- Consent must be given each time‐ for each act. Consenting to kissing isn’t consenting to touching.
- Consenting to touching isn’t consenting to sex.
- Knowledge about risks of STI transmission and pregnancy. Open agreement about the use of barrier
- and contraceptive methods and disclosure of STI status.
- Consent can be withdrawn at any time
Obstacles to consent
- Intoxication—the use of alcohol and other drugs by groups and individuals. Prevents people from being clear about their own needs and intentions. Prevents people from clearly understanding the needs and intentions of others.
- Taboo—being unable to initiate group and individual dialogue about sex, without being viewed as predatory, aggressive, and inappropriate.
- Discomfort and fear.
- Being afraid to ask for consent or withdraw consent, due to overt or covert coercion and threats. Fear of physical violence (like abuse) and emotional violence (shame, rumors, guilt).
- Discomfort resulting from the other party assuming, or deciding for you, what you want to do. Asking questions that make assumptions: “Do you want to go to my room or yours?” leaves no room to say—no, I don’t want to go anywhere. Other examples of assuming questions are “Do you want to be on top or bottom? Do you have a condom? How do you like to have sex?”
- Fear of saying something or using language that will unintentionally hurt or offend your partner. People use different words for different acts and different body parts—fuck, have sex, make love, get it on, vagina, cunt, penis, dick, semen, cum, etc.
Community Precedents and Peer Pressure
- Gender roles and sexism ‐ expecting men to always initiate sex puts pressure on them to make situations sexual, expecting women to submissively consent prevents women from actively initiating sex or actively withdrawing consent (saying no).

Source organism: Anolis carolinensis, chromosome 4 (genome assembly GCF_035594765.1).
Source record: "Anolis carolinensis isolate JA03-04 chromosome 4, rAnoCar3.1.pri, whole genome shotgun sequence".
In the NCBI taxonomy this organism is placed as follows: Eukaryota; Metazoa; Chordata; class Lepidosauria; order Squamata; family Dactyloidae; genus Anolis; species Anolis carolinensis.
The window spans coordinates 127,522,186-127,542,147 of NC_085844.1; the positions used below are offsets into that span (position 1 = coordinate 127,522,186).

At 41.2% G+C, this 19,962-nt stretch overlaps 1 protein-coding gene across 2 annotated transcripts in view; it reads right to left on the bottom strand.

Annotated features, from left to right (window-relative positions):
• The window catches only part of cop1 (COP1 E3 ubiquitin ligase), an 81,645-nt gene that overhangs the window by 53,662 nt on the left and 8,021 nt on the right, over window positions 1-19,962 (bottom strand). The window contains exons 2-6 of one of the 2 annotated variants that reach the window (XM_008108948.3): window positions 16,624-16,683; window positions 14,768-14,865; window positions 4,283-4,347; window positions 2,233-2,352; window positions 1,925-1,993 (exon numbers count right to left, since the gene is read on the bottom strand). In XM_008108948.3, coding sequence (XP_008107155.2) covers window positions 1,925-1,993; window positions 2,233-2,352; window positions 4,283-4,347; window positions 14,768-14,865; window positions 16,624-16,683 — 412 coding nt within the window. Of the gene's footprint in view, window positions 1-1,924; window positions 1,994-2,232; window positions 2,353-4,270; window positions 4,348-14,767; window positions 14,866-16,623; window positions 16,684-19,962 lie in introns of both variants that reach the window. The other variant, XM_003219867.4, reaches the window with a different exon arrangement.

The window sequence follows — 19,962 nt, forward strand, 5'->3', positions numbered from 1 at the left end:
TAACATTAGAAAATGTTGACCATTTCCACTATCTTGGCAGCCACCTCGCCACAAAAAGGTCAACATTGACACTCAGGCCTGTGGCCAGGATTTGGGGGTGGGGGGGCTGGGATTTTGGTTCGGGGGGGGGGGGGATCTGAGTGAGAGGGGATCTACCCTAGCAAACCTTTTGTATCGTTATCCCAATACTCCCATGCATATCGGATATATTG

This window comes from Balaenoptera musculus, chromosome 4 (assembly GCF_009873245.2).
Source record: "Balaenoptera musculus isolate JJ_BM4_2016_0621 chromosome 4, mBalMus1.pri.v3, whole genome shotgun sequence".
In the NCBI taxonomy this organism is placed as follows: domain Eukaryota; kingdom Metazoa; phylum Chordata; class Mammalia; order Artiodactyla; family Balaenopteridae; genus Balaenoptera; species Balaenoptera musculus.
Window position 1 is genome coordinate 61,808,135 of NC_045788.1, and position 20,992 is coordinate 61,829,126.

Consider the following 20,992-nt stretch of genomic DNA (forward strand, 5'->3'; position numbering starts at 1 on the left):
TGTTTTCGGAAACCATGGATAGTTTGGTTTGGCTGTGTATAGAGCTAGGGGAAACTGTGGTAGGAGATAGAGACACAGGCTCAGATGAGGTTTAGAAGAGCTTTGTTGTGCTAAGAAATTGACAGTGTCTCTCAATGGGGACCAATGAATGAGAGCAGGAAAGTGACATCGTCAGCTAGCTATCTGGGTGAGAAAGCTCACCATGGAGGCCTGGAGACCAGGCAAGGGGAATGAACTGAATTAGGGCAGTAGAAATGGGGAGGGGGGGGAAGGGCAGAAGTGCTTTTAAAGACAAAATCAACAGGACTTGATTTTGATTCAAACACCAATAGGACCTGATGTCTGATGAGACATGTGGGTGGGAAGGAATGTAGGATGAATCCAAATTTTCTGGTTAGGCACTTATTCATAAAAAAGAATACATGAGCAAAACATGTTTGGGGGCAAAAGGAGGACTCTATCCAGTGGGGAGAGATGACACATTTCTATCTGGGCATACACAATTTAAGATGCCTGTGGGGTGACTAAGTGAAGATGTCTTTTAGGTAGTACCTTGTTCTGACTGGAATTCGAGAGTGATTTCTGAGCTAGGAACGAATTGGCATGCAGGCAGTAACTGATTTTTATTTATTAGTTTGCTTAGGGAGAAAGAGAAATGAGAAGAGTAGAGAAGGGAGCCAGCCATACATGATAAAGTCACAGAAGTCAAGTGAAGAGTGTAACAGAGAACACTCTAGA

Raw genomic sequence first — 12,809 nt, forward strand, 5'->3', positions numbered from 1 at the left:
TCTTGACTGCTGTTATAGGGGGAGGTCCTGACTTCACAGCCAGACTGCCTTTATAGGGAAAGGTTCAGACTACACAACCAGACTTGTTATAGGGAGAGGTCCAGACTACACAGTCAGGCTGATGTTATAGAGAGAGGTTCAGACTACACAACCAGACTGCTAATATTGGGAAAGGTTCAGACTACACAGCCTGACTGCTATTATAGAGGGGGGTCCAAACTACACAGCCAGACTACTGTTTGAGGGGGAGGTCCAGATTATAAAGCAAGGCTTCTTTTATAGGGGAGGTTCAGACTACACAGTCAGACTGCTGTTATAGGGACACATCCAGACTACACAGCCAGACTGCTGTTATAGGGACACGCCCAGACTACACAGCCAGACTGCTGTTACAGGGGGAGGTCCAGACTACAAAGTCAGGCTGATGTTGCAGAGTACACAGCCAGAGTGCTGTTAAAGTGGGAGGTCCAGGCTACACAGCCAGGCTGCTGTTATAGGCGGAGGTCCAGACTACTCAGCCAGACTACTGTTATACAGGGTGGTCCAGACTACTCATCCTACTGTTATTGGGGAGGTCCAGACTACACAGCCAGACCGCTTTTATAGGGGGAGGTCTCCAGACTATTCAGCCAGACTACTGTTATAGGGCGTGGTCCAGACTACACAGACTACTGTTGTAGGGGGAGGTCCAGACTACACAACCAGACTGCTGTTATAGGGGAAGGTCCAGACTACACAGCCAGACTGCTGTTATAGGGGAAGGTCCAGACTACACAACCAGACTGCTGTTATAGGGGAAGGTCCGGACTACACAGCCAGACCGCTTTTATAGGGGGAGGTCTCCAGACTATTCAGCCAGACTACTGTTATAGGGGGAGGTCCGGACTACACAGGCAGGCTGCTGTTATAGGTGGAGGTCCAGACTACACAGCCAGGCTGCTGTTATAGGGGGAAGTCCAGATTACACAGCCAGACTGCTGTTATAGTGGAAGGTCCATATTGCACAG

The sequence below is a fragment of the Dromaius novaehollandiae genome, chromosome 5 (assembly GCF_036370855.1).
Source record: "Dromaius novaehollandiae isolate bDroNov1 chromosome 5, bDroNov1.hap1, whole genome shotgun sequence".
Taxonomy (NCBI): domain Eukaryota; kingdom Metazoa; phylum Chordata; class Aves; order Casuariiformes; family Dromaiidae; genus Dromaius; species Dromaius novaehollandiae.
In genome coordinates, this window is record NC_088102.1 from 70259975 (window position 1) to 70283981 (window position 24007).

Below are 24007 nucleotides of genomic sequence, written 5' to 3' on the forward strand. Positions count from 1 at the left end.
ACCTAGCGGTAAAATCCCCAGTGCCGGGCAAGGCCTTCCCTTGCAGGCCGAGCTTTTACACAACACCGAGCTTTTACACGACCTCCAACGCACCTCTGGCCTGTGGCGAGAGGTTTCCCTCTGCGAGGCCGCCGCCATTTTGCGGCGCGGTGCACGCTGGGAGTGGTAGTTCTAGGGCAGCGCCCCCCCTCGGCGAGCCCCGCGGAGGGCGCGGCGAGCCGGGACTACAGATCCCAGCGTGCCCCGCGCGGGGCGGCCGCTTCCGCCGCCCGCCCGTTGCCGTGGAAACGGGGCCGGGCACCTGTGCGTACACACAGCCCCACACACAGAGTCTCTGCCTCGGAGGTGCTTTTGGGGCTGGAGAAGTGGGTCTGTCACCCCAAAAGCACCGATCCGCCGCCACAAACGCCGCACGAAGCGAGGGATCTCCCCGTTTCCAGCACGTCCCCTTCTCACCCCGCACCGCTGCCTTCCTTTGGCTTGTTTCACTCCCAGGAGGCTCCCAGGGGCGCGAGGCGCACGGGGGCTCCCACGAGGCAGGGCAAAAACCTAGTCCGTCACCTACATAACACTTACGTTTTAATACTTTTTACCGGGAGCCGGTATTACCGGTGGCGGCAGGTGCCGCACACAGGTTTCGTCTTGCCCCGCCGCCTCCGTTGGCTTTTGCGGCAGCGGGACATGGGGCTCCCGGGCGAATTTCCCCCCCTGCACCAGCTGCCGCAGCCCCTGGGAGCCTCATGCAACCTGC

- Events and situations set up with the assumption to there will be “hookups” and sex puts pressure on individuals to either have sexual interactions, or leave and not be part of a community event.
Strategies to using consent
- Setting positive community precedents and expectations—expecting members of a community to actively communicate about boundaries and respect each other. Creating formal and informal spaces to talk about consent, sex, and sexual violence (men’s and women’s meetings, consent workshops, council, dinner, discussions between friends and between partners).
- Integrating consent into foreplay with your partner—consent can be very erotic and increased communication makes sex more satisfying.
- Teaching friends and partners about consent—demonstrate the use of consent to your partner, model the use of consent to your friends and community
- Checking in with yourself about what your needs, intentions and boundaries are, before going out and before becoming intoxicated.
- Communicating with friends about intentions and boundaries before going out and becoming intoxicated. Check in with your friend when you see them crossing their own boundaries, remind them of the decisions they made when they were sober and removed from the situation. Ex. If you see a friend having more drinks than they intended, or being led off by another person when they decided not to sexually engage with anyone that night, ask them if they’re okay with what’s going, if they would do this if they were sober.
- Asking for consent in an open ended way and giving a person the opportunity to say no—What do you want to do? What do you like? Do you want to have sex? Can I go down on you? Can I kiss you? How are you feeling?
- Taking responsibility for your own substance use and level of intoxication.
- Questioning your assumptions about what your partner wants and expects, and checking in with them frequently.
- Being aware of unequal power dynamics that exist in our communities and compensating for them.
- Men can have more power than women, managers can have more power than residents, old coopers can have more power than new members.